As the news trickled out on social networks Thursday, he said he saw people making various assumptions.
"People assumed that I’ve done something some sex act," he said. "I’m not violating any sexual conduct and it’s embarrassing that it’s implied. I live a very chaste life."
Ackley, who is 47, said he has received offers from other Christian and non-religious institutions to teach or consult.
In a YouTube video posted Friday (Sept. 20), Ackley wrote in a slideshow that he was raised in an "unconditionally loving family of Christian grandparents and hippie parents who allowed me to be myself - assigned female gender at birth but kept thinking I was a little boy, trying to be like my grandpa..."
"As for many transgender people, my experience of puberty was especially confusing (non-conforming) and I became anxious, depressed and hopeless," he wrote. "Gender bending in the late 1970s and early 1980s was a popular cultural trend that I embraced to get through my teens."
He wrote that he became a baptized Christian at 18 and was ordained as a deacon, and "as I began to contemplate seeking a mate as an adult struggled to conform to the female gender I'd been assigned at birth--but still in men's clothes."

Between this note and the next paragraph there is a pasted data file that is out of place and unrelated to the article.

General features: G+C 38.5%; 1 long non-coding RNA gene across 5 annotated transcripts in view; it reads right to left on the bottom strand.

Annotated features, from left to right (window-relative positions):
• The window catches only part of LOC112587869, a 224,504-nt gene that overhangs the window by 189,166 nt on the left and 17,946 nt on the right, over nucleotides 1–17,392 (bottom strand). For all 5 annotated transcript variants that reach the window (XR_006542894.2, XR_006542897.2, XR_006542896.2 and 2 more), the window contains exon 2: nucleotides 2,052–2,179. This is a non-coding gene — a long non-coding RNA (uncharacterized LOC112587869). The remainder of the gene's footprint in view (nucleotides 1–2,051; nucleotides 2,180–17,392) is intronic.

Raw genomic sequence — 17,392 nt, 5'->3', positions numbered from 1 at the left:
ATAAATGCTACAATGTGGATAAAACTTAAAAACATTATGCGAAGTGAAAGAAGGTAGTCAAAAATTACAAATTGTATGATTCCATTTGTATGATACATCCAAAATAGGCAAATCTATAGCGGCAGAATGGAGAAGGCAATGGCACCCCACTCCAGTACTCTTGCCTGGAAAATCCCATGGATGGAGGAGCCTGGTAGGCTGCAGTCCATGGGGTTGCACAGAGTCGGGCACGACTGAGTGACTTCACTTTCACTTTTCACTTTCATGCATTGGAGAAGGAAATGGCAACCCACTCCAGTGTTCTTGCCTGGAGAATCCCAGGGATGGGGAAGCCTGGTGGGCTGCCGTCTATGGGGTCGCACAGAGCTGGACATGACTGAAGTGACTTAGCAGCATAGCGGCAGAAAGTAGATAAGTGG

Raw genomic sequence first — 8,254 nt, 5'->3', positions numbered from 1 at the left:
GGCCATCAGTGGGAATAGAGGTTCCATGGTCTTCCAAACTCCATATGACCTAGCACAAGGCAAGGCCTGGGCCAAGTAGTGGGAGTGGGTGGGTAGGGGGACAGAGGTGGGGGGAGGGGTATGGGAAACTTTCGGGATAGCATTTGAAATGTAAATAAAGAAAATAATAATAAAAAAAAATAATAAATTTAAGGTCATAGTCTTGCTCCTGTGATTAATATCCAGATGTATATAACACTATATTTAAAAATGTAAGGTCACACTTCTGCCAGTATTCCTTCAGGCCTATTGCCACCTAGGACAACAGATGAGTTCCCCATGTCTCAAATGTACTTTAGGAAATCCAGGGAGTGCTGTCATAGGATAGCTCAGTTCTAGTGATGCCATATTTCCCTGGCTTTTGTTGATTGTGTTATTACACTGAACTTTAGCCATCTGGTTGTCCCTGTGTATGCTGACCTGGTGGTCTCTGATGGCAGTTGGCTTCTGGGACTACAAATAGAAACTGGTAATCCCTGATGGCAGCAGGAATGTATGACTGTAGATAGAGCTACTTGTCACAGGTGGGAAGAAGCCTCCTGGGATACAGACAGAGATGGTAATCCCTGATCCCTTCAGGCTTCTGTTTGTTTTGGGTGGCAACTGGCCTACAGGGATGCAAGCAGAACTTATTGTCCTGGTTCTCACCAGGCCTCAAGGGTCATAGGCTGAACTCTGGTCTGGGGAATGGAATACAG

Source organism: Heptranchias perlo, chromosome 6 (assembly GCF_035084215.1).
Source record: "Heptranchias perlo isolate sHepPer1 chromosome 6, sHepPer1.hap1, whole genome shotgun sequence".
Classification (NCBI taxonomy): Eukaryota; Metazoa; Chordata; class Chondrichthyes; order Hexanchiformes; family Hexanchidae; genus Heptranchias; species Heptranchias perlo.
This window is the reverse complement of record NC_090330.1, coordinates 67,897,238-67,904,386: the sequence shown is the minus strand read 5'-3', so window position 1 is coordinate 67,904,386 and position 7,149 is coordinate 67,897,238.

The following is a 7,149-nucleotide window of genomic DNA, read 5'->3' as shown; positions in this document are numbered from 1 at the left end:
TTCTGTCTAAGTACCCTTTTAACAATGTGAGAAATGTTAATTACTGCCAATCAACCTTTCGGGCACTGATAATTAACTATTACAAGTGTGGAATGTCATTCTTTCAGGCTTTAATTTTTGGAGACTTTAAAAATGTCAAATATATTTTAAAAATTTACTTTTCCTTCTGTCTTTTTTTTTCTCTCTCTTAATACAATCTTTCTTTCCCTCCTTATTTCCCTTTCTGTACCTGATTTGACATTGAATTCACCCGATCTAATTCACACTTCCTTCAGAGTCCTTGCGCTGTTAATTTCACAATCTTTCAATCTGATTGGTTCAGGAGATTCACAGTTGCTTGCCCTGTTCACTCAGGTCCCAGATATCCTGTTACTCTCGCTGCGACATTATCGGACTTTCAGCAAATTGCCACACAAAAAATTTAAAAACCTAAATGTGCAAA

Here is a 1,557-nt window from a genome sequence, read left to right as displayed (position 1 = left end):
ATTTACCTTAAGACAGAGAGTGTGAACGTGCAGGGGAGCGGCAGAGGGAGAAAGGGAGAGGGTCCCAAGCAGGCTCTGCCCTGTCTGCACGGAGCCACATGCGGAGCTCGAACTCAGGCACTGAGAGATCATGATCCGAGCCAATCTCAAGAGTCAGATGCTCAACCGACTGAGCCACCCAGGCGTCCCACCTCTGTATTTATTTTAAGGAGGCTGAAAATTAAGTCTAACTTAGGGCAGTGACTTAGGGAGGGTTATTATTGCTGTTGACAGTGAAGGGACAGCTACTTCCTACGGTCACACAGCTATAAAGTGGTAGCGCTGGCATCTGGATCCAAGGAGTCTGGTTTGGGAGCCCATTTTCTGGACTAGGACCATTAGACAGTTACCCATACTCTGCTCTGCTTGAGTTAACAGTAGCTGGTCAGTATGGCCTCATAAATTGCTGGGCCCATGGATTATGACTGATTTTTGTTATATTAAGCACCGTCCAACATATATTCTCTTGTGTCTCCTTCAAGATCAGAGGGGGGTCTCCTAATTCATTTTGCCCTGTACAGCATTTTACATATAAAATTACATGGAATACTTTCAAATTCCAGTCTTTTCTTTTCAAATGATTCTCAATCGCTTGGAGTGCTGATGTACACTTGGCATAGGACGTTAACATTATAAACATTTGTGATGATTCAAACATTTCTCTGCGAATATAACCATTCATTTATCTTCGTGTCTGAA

"I tried to conform to Christian womanhood as best I could," he wrote, posting pictures of his engagement portrait, the night before his wedding (described as "the last night as myself") and as a pregnant mother.
His first marriage ended, and during his second marriage, he said he was told by spiritual directors, spiritual support groups, psychological professionals and medical doctors to try harder to conform to the gender that was assigned to him at birth. "Yet treatment with hormones, therapy and prayer to make me more female led to physical, psychological and spiritual deterioration," he wrote.
He said that as he was "privately struggling against Christian shame as a transgendered person, I secretly carved crosses on my body hidden by my clothing."
Using pictures to show what he did to his body, he said, "Told by my spiritual advisors and then spouse that recovery, sanity and preservation of my family required me to deny my now recognized transgendered identity, I once again struggled with self-medicating self-injuring and self-starving of the female body during a suicidal relapse."